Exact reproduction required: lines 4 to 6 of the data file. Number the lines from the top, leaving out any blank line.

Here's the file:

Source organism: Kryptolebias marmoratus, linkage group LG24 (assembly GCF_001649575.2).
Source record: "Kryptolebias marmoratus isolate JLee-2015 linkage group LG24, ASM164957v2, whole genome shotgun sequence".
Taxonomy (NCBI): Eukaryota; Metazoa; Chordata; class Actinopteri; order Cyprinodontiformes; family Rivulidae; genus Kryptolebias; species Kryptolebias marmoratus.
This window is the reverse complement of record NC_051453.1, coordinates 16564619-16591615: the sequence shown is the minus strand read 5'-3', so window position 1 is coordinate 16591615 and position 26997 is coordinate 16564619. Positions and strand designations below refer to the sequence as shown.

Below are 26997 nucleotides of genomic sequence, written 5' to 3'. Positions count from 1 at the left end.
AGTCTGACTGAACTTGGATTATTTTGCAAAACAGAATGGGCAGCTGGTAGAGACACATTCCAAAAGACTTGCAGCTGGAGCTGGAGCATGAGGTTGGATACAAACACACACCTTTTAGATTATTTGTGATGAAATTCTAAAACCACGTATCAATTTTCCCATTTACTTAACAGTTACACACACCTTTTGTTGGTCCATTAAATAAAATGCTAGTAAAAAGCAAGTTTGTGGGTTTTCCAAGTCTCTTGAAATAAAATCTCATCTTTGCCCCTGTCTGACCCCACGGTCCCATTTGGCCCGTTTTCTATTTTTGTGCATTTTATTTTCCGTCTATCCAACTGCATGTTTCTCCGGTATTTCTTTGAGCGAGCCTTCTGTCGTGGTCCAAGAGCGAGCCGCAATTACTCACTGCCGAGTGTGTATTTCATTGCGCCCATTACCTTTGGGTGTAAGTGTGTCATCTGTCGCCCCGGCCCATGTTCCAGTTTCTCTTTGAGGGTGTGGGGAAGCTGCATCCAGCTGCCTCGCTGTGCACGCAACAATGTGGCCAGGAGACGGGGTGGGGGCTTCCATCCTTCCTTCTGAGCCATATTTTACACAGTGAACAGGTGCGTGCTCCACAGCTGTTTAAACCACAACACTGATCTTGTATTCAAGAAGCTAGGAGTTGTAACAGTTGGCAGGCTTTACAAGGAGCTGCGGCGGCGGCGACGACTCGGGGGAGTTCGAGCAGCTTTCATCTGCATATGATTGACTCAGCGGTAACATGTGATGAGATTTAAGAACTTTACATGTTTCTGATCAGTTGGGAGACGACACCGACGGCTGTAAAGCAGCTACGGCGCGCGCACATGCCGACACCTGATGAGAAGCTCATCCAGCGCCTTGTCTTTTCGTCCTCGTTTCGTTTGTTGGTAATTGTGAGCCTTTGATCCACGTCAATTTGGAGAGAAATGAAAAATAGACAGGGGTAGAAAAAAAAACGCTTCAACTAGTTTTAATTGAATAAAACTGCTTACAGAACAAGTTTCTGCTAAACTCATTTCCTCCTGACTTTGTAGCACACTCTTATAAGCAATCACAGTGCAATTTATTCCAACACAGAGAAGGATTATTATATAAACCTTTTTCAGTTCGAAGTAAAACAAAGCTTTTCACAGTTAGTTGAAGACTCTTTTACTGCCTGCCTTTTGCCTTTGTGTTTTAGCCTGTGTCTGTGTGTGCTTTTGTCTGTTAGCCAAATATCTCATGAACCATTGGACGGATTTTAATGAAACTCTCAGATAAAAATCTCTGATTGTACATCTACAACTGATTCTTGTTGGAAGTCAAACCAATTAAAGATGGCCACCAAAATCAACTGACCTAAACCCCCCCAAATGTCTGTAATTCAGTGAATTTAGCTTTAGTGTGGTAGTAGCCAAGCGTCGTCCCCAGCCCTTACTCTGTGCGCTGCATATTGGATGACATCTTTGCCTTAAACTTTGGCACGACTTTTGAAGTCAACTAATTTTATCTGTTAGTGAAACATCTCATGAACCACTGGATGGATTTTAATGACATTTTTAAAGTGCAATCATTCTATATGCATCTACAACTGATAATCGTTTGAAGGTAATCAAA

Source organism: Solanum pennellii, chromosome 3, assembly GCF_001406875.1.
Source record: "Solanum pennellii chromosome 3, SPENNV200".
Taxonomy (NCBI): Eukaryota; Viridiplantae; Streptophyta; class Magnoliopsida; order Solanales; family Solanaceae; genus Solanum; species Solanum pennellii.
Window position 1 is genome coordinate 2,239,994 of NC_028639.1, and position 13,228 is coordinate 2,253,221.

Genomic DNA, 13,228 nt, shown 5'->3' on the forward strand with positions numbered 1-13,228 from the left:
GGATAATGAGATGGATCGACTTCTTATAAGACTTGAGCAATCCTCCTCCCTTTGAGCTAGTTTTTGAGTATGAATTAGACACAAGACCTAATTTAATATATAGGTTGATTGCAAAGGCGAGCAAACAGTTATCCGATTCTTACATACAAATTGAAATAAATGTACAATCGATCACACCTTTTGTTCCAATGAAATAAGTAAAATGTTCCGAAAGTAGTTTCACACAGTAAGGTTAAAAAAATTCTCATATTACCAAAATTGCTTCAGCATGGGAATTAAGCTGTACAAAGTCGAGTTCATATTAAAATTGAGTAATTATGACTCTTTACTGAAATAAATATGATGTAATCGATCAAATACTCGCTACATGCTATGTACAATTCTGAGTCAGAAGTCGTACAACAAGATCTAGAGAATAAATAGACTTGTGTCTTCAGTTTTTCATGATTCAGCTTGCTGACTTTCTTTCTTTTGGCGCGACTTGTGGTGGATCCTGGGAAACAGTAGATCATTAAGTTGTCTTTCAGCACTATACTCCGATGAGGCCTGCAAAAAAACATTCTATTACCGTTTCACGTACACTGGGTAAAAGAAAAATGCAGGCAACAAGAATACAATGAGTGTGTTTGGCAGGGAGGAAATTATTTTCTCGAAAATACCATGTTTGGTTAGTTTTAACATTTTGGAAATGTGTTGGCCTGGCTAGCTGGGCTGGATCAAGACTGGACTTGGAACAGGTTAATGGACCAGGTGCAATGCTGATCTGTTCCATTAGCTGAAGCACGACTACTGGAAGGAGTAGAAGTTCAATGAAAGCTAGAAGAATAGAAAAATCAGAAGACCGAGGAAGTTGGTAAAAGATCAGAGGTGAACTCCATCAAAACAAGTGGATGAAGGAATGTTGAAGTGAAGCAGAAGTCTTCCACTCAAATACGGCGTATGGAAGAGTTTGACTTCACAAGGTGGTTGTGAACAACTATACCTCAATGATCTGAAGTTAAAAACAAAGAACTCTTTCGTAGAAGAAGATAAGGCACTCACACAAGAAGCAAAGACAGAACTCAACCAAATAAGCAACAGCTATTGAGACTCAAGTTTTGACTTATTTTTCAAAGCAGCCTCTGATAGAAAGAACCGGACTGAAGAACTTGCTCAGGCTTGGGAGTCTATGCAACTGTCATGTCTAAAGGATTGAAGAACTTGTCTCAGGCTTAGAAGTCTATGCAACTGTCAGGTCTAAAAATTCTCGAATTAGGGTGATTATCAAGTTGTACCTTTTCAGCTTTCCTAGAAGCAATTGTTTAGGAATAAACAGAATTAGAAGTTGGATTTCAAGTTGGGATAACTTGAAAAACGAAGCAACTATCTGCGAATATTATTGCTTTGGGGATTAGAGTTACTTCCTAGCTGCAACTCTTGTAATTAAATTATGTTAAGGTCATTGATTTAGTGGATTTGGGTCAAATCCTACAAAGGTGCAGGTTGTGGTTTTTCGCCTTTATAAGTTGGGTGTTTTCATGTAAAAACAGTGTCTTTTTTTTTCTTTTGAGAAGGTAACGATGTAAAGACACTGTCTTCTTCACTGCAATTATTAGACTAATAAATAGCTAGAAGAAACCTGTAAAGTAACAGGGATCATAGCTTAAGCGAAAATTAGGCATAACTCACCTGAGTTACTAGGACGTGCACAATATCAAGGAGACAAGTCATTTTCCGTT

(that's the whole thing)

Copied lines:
This window is the reverse complement of record NC_051453.1, coordinates 16564619-16591615: the sequence shown is the minus strand read 5'-3', so window position 1 is coordinate 16591615 and position 26997 is coordinate 16564619. Positions and strand designations below refer to the sequence as shown.

Below are 26997 nucleotides of genomic sequence, written 5' to 3'. Positions count from 1 at the left end.
AGTCTGACTGAACTTGGATTATTTTGCAAAACAGAATGGGCAGCTGGTAGAGACACATTCCAAAAGACTTGCAGCTGGAGCTGGAGCATGAGGTTGGATACAAACACACACCTTTTAGATTATTTGTGATGAAATTCTAAAACCACGTATCAATTTTCCCATTTACTTAACAGTTACACACACCTTTTGTTGGTCCATTAAATAAAATGCTAGTAAAAAGCAAGTTTGTGGGTTTTCCAAGTCTCTTGAAATAAAATCTCATCTTTGCCCCTGTCTGACCCCACGGTCCCATTTGGCCCGTTTTCTATTTTTGTGCATTTTATTTTCCGTCTATCCAACTGCATGTTTCTCCGGTATTTCTTTGAGCGAGCCTTCTGTCGTGGTCCAAGAGCGAGCCGCAATTACTCACTGCCGAGTGTGTATTTCATTGCGCCCATTACCTTTGGGTGTAAGTGTGTCATCTGTCGCCCCGGCCCATGTTCCAGTTTCTCTTTGAGGGTGTGGGGAAGCTGCATCCAGCTGCCTCGCTGTGCACGCAACAATGTGGCCAGGAGACGGGGTGGGGGCTTCCATCCTTCCTTCTGAGCCATATTTTACACAGTGAACAGGTGCGTGCTCCACAGCTGTTTAAACCACAACACTGATCTTGTATTCAAGAAGCTAGGAGTTGTAACAGTTGGCAGGCTTTACAAGGAGCTGCGGCGGCGGCGACGACTCGGGGGAGTTCGAGCAGCTTTCATCTGCATATGATTGACTCAGCGGTAACATGTGATGAGATTTAAGAACTTTACATGTTTCTGATCAGTTGGGAGACGACACCGACGGCTGTAAAGCAGCTACGGCGCGCGCACATGCCGACACCTGATGAGAAGCTCATCCAGCGCCTTGTCTTTTCGTCCTCGTTTCGTTTGTTGGTAATTGTGAGCCTTTGATCCACGTCAATTTGGAGAGAAATGAAAAATAGACAGGGGTAGAAAAAAAAACGCTTCAACTAGTTTTAATTGAATAAAACTGCTTACAGAACAAGTTTCTGCTAAACTCATTTCCTCCTGACTTTGTAGCACACTCTTATAAGCAATCACAGTGCAATTTATTCCAACACAGAGAAGGATTATTATATAAACCTTTTTCAGTTCGAAGTAAAACAAAGCTTTTCACAGTTAGTTGAAGACTCTTTTACTGCCTGCCTTTTGCCTTTGTGTTTTAGCCTGTGTCTGTGTGTGCTTTTGTCTGTTAGCCAAATATCTCATGAACCATTGGACGGATTTTAATGAAACTCTCAGATAAAAATCTCTGATTGTACATCTACAACTGATTCTTGTTGGAAGTCAAACCAATTAAAGATGGCCACCAAAATCAACTGACCTAAACCCCCCCAAATGTCTGTAATTCAGTGAATTTAGCTTTAGTGTGGTAGTAGCCAAGCGTCGTCCCCAGCCCTTACTCTGTGCGCTGCATATTGGATGACATCTTTGCCTTAAACTTTGGCACGACTTTTGAAGTCAACTAATTTTATCTGTTAGTGAAACATCTCATGAACCACTGGATGGATTTTAATGACATTTTTAAAGTGCAATCATTCTATATGCATCTACAACTGATAATCGTTTGAAGGTAATCAAA